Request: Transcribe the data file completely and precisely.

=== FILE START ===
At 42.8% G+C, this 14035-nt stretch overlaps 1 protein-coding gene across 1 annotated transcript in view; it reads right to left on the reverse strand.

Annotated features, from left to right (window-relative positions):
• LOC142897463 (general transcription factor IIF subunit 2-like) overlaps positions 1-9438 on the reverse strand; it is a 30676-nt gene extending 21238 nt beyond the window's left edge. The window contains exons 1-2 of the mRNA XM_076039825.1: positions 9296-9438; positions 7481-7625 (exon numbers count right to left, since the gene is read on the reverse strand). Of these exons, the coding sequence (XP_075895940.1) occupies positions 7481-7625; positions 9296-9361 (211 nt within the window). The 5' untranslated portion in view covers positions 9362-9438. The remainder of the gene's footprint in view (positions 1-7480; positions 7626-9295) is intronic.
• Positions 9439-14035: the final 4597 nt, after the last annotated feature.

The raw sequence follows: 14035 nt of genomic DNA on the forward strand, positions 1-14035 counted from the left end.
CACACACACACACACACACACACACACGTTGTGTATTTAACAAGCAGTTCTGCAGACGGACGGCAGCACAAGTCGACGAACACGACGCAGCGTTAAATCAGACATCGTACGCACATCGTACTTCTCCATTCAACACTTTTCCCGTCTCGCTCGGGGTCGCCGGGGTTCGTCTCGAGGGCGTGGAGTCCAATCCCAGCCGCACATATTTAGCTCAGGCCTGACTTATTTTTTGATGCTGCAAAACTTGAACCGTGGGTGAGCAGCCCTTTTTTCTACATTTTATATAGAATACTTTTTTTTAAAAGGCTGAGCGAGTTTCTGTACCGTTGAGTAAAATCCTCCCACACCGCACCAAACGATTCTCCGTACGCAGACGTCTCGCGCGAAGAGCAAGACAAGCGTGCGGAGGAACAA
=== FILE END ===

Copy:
At 42.8% G+C, this 14035-nt stretch overlaps 1 protein-coding gene across 1 annotated transcript in view; it reads right to left on the reverse strand.

Annotated features, from left to right (window-relative positions):
• LOC142897463 (general transcription factor IIF subunit 2-like) overlaps positions 1-9438 on the reverse strand; it is a 30676-nt gene extending 21238 nt beyond the window's left edge. The window contains exons 1-2 of the mRNA XM_076039825.1: positions 9296-9438; positions 7481-7625 (exon numbers count right to left, since the gene is read on the reverse strand). Of these exons, the coding sequence (XP_075895940.1) occupies positions 7481-7625; positions 9296-9361 (211 nt within the window). The 5' untranslated portion in view covers positions 9362-9438. The remainder of the gene's footprint in view (positions 1-7480; positions 7626-9295) is intronic.
• Positions 9439-14035: the final 4597 nt, after the last annotated feature.

The raw sequence follows: 14035 nt of genomic DNA on the forward strand, positions 1-14035 counted from the left end.
CACACACACACACACACACACACACACGTTGTGTATTTAACAAGCAGTTCTGCAGACGGACGGCAGCACAAGTCGACGAACACGACGCAGCGTTAAATCAGACATCGTACGCACATCGTACTTCTCCATTCAACACTTTTCCCGTCTCGCTCGGGGTCGCCGGGGTTCGTCTCGAGGGCGTGGAGTCCAATCCCAGCCGCACATATTTAGCTCAGGCCTGACTTATTTTTTGATGCTGCAAAACTTGAACCGTGGGTGAGCAGCCCTTTTTTCTACATTTTATATAGAATACTTTTTTTTAAAAGGCTGAGCGAGTTTCTGTACCGTTGAGTAAAATCCTCCCACACCGCACCAAACGATTCTCCGTACGCAGACGTCTCGCGCGAAGAGCAAGACAAGCGTGCGGAGGAACAA